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2 reasons why the 49ers are set up for a deep playoff run

The 49ers are built like a team that is made to win in the playoffs

San Francisco 49ers v Washington Commanders Photo by G Fiume/Getty Images

It was a regular season for the San Francisco 49ers to remember as they finished with the second-most points scored and second-most total yards in regular season history. Only the 1994 Super Bowl-winning team scored more points — featuring offensive coordinator Mike Shanahan — while the ‘98 squad gained 27 more yards.

The 49ers put pressure on their opponent from the second the offense stepped on the field. San Francisco scored an NFL-high 76 points on opening possessions his season. That’s an NFL record, and the most any team has scored on their first drive since the NFL switched to a 17-game regular season.

Those early points will come in handy in the playoffs. Building an early lead and making your opponent feel like they have to score has worked all season for the Niners. It’s also why there’s little reason to be worried about Jake Moody as the kicker.

Yes, playoff games are generally one possession. But this year is an outlier. We haven’t seen an offense as potent as the 49ers since those 90s teams. San Francisco averaged more touchdowns, yards, and points and had overall success on a per-drive basis than any team in the NFL.

Some have said that it’s naive to think these playoff games won’t come down to a Moody kick, but I’m more inclined to believe the 17 data points where few teams showed the ability to stop the Niners. It’s naive to think things will be different in the postseason.

Not only can the 49ers light the scoreboard up, but they can make you one-dimensional. Even as offenses continue to score more, the game remains unchanged. You must run the football and stop the run.

The Niners ran for 125 yards against the Rams yesterday without two of their top running threats. Since Week 10, no team ran the ball better down-to-down than the 49ers. Their success rate was five percentage points higher than the Baltimore Ravens at 50.6 percent, which is well above the league average.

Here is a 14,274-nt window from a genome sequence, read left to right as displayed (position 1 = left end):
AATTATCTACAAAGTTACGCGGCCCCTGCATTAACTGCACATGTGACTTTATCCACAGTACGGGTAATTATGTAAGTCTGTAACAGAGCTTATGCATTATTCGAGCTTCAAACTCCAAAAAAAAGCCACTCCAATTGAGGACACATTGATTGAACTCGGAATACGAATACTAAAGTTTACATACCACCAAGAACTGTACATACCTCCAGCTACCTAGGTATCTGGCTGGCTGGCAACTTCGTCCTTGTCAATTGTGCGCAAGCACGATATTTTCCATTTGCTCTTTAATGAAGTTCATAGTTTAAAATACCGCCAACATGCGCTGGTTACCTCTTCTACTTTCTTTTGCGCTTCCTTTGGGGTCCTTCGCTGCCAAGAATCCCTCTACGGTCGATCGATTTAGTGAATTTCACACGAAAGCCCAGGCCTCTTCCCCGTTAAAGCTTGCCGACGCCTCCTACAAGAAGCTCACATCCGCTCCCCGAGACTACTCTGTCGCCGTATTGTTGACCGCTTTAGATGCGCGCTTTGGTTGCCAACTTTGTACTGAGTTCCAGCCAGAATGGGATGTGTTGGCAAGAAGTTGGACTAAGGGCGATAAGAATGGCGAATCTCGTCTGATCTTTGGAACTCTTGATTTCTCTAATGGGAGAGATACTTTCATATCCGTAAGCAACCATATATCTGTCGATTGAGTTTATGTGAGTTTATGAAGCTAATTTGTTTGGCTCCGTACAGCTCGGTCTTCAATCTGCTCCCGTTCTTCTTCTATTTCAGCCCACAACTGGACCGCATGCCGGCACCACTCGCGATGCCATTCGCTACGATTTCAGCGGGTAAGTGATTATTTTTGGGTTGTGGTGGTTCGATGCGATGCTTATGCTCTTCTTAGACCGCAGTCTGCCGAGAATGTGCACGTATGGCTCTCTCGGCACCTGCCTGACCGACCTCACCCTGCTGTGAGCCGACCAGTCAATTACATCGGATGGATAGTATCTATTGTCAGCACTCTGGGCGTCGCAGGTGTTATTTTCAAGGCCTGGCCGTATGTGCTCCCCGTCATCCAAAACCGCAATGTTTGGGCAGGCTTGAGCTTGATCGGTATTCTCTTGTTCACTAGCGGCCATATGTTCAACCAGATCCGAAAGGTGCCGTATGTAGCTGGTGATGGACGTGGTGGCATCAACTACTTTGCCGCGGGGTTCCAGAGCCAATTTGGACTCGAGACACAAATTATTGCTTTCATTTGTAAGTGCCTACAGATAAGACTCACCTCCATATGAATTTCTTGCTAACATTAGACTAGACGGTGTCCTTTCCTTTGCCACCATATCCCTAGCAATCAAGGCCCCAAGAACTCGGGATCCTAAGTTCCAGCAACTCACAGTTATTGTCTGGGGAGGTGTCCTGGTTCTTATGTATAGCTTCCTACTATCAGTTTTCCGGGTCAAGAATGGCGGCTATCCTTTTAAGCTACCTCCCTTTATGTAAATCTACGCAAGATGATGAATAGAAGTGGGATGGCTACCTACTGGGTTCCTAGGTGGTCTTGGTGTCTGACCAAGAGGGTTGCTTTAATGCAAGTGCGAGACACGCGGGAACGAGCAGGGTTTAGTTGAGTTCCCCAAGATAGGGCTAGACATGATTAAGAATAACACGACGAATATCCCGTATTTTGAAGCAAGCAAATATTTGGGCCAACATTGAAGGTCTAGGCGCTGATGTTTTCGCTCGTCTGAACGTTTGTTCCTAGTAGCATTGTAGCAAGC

On the other side of the ball, and here’s where those early points come in handy, the 49ers’ defense has held opposing offenses without a 100-yard individual rusher in 44 consecutive games, which is the longest active streak in the NFL and the second-longest streak since 2000.

There isn’t a surprising outcome in the Wild Card round. Nobody would raise an eyebrow if the Niners faced Jordan Love or Jalen Hurts in the Divisional. The one concern would be containing mobile quarterbacks.

Hurts, who left Sunday with a finger injury but X-rays showed no fracture, hasn’t been the same runner since Nick Bosa said the Niners put out the “blueprint” to slow him down. Aside from an 82-yard rushing performance against Seattle in Week 15, the Eagles quarterback has been held under 34 rushing yards in every contest. Hurts is by far the most dangerous threat at quarterback as a runner.

The path to the Super Bowl isn’t complicated for the 49ers. Score early, stop the run, and force teams to throw it on your defense that finished fourth in passing DVOA with a rested defensive line.

More than any other Shanahan-led team, this version of the 49ers has the answers and weapons on offense to go score for score with anybody. There’s plenty of reason for optimism heading into the playoffs.